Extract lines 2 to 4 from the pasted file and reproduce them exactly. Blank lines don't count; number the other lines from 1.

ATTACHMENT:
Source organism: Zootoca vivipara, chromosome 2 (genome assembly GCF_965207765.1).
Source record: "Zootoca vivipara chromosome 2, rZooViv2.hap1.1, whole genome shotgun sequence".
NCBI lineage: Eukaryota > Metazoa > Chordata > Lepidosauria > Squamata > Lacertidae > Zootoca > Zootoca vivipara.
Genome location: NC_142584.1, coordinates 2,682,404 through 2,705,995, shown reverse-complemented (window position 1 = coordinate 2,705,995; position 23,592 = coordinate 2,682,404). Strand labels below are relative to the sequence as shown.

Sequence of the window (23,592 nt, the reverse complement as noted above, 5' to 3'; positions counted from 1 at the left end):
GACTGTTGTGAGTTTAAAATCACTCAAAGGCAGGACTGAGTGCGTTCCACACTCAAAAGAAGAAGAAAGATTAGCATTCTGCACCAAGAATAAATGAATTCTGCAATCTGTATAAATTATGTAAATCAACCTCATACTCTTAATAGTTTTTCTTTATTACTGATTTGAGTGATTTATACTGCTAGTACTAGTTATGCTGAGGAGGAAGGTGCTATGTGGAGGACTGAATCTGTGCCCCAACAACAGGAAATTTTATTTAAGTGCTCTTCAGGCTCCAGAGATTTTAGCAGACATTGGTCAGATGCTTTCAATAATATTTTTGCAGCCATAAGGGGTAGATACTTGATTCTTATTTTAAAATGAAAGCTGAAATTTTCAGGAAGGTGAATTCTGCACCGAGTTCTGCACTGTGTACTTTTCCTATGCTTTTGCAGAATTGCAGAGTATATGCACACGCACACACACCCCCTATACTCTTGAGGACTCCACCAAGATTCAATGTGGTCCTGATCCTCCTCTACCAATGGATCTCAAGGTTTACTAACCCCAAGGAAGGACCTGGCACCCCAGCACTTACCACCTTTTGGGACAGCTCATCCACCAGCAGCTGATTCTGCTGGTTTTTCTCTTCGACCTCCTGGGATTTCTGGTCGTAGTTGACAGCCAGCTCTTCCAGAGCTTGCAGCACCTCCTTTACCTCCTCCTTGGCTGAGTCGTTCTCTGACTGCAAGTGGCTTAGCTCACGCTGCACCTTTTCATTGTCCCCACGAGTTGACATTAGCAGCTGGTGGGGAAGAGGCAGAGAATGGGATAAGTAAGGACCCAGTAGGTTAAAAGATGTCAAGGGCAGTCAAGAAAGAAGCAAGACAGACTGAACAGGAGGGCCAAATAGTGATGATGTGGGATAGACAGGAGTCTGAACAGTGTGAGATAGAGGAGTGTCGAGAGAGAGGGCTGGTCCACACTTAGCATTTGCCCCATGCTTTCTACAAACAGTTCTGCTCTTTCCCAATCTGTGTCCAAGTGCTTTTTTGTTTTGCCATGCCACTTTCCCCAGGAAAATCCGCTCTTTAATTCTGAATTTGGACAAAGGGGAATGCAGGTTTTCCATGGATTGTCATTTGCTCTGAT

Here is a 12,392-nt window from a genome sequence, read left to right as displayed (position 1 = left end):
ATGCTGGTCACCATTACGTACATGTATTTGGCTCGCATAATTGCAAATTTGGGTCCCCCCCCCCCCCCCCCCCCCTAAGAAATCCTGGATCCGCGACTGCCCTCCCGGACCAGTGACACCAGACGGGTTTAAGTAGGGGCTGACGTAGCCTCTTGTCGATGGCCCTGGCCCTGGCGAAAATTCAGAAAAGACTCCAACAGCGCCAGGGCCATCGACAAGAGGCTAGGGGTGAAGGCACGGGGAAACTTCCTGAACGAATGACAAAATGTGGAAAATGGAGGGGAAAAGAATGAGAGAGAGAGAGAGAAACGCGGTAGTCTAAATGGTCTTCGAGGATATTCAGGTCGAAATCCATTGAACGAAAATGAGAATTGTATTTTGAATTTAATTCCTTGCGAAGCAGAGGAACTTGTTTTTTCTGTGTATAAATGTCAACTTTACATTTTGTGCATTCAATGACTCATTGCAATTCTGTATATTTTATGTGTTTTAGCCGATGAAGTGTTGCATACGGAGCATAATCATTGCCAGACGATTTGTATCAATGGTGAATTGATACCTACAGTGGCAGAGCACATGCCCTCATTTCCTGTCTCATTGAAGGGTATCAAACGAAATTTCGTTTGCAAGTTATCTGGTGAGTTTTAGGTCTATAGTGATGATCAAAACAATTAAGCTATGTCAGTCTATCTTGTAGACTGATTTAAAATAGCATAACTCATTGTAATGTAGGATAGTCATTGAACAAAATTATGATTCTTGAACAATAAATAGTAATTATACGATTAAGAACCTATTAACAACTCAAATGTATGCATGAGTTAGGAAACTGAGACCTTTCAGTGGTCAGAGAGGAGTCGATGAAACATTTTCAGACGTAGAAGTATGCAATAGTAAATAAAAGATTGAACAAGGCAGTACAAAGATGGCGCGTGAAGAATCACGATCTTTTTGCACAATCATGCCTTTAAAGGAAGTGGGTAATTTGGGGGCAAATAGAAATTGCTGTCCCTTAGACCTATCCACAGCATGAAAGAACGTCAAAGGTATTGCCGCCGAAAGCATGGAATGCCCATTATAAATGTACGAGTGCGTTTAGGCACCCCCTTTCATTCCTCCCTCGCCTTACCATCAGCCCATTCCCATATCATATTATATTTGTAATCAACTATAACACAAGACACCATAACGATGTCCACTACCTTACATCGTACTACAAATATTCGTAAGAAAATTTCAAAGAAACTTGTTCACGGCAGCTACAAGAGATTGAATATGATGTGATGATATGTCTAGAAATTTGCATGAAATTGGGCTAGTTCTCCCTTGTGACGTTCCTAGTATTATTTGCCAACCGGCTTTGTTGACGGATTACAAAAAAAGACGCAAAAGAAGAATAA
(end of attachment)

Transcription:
Source record: "Zootoca vivipara chromosome 2, rZooViv2.hap1.1, whole genome shotgun sequence".
NCBI lineage: Eukaryota > Metazoa > Chordata > Lepidosauria > Squamata > Lacertidae > Zootoca > Zootoca vivipara.
Genome location: NC_142584.1, coordinates 2,682,404 through 2,705,995, shown reverse-complemented (window position 1 = coordinate 2,705,995; position 23,592 = coordinate 2,682,404). Strand labels below are relative to the sequence as shown.